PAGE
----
What Is Pushdown Accounting?
Pushdown accounting is a bookkeeping method used by companies to record the purchase of another company. The acquirer’s accounting basis is used to prepare the financial statements of the purchased entity. In the process, the assets and liabilities of the target company are updated to reflect the purchase cost rather than the historical cost.
This method of accounting is an option under U.S. Generally Accepted Accounting Principles (GAAP) but is not accepted under the International Financial Reporting Standards (IFRS) accounting standards.
- Pushdown accounting is a method of accounting for the purchase of another company at the purchase price rather than its historical cost.
- The target company’s assets and liabilities are written up (or down) to reflect the purchase price.
- Any gains and losses associated with the new book value are “pushed down” from the acquirer’s to the acquired company’s income statement and balance sheet.
How Pushdown Accounting Works
When a company buys another company, accountants must record the transaction in detail, including the value of the assets and liabilities of the company that have been purchased. In pushdown accounting, the target company’s assets and liabilities are written up (or down) to reflect the purchase price.
Any gains and losses associated with the new book value are “pushed down” from the acquirer’s to the acquired company’s income statement and balance sheet. If the purchase price exceeds fair value, the excess is recognized as goodwill, which is an intangible asset.
In pushdown accounting, the costs incurred to acquire a company appear on the separate financial statements of the target, rather than the acquirer.
It can be helpful to think of pushdown accounting as a new company that is created using borrowed money. Both the debt and the assets acquired are recorded as part of the new subsidiary.
Example of Pushdown Accounting
Say Company ABC decides to purchase its rival, Company XYZ, which is valued at $9 million.
ABC is purchasing the company for $12 million, which translates to a premium. To finance its acquisition, ABC gives XYZ’s shareholders $8 million worth of ABC shares and a $4 million cash payment, which it raises through a debt offering.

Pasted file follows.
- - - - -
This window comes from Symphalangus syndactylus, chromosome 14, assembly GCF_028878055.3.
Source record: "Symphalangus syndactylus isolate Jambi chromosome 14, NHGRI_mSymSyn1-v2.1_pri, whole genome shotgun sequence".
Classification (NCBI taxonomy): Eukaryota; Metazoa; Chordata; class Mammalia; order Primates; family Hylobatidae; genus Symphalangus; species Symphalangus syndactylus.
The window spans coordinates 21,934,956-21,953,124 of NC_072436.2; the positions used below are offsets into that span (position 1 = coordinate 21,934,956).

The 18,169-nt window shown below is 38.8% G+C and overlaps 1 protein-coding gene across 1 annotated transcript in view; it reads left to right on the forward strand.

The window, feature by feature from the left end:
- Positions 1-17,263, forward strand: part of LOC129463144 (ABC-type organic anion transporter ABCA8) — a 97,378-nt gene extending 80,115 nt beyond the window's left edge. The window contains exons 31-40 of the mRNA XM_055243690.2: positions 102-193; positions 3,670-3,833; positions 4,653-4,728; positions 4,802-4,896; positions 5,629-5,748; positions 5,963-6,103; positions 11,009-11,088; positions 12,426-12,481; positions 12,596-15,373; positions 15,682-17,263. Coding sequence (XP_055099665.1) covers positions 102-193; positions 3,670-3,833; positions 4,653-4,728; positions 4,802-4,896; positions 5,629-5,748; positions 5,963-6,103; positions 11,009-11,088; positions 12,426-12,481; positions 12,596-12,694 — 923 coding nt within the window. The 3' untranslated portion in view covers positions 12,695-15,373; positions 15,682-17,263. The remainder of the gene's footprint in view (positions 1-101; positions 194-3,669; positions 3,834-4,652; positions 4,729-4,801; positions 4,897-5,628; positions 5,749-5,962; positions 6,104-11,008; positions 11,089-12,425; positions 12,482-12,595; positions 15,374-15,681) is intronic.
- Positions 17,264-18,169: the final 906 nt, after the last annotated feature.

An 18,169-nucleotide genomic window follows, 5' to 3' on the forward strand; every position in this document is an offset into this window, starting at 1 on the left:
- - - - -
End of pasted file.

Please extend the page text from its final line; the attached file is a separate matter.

Even though it is ABC that borrows the money, the debt is recognized on XYZ’s balance sheet under the liabilities account. In addition, the interest paid on the debt is recorded as an expense to the acquired company's balance sheet.
In this case, XYZ’s net assets, that is assets minus liabilities, must equal $12 million, and goodwill will be recognized as $12 million - $9 million = $3 million.
Under revised guidance in effect since late 2014, FASB has eliminated the percentage ownership rule. This means companies have the option to use pushdown accounting regardless of the size of their ownership stake.
Pushdown Accounting Requirements
Pushdown accounting was formerly mandatory when the parent acquired at least 95% ownership of another company. If the stake ranged between 80% to 95%, pushdown accounting was an option. If the stake was smaller, it was not permitted.
This has changed. Under new guidance in effect since late 2014, FASB has eliminated the percentage ownership rule. This means companies have the option to use pushdown accounting regardless of the size of their ownership stake.
The Securities and Exchange Commission (SEC) changed its own rules to match the FASB guidance, meaning public companies as well as private companies have the option, but not the requirement, to use pushdown accounting regardless of the ownership stake of the company purchased.
Advantages and Disadvantages of Pushdown Accounting
From a managerial perspective, keeping the debt on the subsidiary's books helps in judging the profitability of the acquisition.
From a tax and reporting perspective, the advantages or disadvantages of pushdown accounting will depend on the details of the acquisition as well as the jurisdictions involved.